EDF Health

Selected tag(s): CDC

New study demands far more than a pregnant pause: Expectant women carry dozens of toxic chemicals in their bodies

Richard Denison, Ph.D., is a Senior Scientist.

A long-awaited study documenting the presence of multiple toxic chemicals in the bodies of pregnant women was published today in Environmental Health Perspectives.  The study, conducted by researchers at Program on Reproductive Health and the Environment at the University of California, San Francisco, analyzed the most recent comprehensive biomonitoring data collected by the Centers for Disease Control (CDC) as part of its national human biomonitoring program.

The new study found widespread exposure of pregnant women to a large fraction of the chemicals for which biomonitoring is conducted, including chemicals that are currently in widespread use, such as brominated flame retardants (known as PBDEs) used in furniture foam and plastics, perfluorinated chemicals (PFCs) used in everything from packaging to textiles, and a pervasive environmental contaminant used in rocket fuel (perchlorate).

In particular the study noted:  “Certain PCBs, organochlorine pesticides, PFCs, phenols, PBDEs, phthalates, polycyclic aromatic hydrocarbons (PAHs) and perchlorate were detected in 99 to 100% of pregnant women.” (emphasis added)  Read More »

Posted in Emerging Science, Health Science, perchlorate / Also tagged , , , , , , , , , , | Read 1 Response

Why is OMB blocking EPA from using even its limited authority under TSCA?

Richard Denison, Ph.D., is a Senior Scientist.

On May 12 of this year, the Environmental Protection Agency (EPA) sent a proposed rule to the Office of Management and Budget’s (OMB’s) Office of Information and Regulatory Affairs (OIRA) for its review, which is supposed to be completed within 90 days.  The proposed rule is not considered a major rule, is classified as “not economically significant,” imposes no unfunded mandates and is unequivocally allowed under EPA’s statutory authority under the Toxic Substances Control Act (TSCA).

The proposed rule would establish a so-called “chemicals of concern” list and populate it with one chemical and two chemical categories.  All of these chemicals are well-studied, already widely identified to be chemicals of significant concern and subject to numerous regulations by governmental bodies both in the U.S. and abroad.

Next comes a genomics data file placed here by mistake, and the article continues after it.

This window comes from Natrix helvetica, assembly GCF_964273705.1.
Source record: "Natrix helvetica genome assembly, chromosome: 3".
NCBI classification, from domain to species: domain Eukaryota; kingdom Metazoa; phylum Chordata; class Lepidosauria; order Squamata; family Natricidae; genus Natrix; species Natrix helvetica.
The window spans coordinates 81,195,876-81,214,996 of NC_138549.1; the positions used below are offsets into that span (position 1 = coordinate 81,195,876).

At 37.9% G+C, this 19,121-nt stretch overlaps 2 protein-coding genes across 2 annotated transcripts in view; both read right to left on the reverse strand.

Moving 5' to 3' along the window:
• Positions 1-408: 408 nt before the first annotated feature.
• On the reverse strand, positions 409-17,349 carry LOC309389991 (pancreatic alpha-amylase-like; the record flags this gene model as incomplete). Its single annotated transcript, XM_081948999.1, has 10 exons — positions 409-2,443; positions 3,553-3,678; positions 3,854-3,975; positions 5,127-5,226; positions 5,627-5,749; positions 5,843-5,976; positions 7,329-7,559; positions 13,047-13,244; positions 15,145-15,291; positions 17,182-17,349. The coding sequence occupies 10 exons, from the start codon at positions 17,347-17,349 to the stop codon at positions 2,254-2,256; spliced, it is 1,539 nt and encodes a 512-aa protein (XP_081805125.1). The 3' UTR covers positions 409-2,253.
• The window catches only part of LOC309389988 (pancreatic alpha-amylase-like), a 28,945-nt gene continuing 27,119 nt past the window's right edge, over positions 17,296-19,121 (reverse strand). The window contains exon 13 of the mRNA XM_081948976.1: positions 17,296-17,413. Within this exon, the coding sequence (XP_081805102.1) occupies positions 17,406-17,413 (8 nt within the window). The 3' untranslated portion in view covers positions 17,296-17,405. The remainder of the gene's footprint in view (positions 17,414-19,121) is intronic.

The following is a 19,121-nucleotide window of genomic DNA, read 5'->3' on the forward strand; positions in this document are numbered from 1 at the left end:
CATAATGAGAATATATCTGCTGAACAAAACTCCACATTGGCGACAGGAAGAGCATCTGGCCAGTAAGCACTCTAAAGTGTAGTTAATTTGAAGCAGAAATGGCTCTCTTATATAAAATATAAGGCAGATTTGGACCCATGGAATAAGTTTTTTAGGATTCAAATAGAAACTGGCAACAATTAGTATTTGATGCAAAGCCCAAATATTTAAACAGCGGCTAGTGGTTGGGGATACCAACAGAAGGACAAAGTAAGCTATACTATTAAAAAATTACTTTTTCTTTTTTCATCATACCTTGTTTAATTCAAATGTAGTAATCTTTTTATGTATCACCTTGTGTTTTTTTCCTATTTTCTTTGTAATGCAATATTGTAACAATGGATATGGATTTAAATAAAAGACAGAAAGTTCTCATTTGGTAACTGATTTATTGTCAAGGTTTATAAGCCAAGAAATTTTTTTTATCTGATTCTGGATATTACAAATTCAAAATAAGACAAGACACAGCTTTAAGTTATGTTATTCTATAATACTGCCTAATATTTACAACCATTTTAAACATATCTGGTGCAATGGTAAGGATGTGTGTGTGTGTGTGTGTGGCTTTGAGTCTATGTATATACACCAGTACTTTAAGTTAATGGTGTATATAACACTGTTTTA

Yet, as of today – more than seven months after receiving the draft of the proposed rule from EPA – OMB has not allowed EPA to release it for public notice and comment.

In 1976, when passing TSCA, Congress gave EPA the express authority to establish and populate a “chemicals of concern” list.  There’s simply no excuse for OMB’s delay.  Read More »

Posted in EPA, Health Policy, Regulation / Also tagged , , , , , , , , | Read 1 Response

Are we ready to get sensible about triclosan use?

Cal Baier-AndersonCal Baier-Anderson, Ph.D., is a Health Scientist.

Yesterday the Washington Post reported that the Food and Drug Administration (FDA) is acknowledging that new research raises “valid concerns” about the possible health effects of triclosan, an antimicrobial chemical that can be found in dozens of consumer products as diverse as soaps, personal care products, cutting boards, plastic sandals and even bath towels.

Originally developed as a surgical scrub for use by doctors and nurses, the burgeoning uses of this pesticidal chemical have hugely expanded human and environmental exposures.  With little evidence of any actual public health benefits from such uses, FDA along with the Environmental Protection Agency (EPA) and the Consumer Product Safety Commission (CPSC) should move quickly to limit triclosan use.  Only those uses that have a demonstrable public health benefit, when weighed against potential health and environmental risks, should be allowed. Read More »

Posted in Emerging Science, Health Science / Also tagged , , , | Read 3 Responses

Over-Exposed: Why relying on exposure to prioritize chemicals is dangerous

Richard Denison, Ph.D., is a Senior Scientist.

When the chemical industry talks about prioritization – a central question in the debate over TSCA reform – more often than not it quickly reduces the question down to the argument that we should focus only on those chemicals, however hazardous or untested they may be, to which we know people are exposed.  In a perfect world, that might suffice.  But, as this post will explore, the world of exposure assessment is anything but perfect.  Read More »

Posted in Health Policy, Regulation / Also tagged , , , , , , , | Comments are closed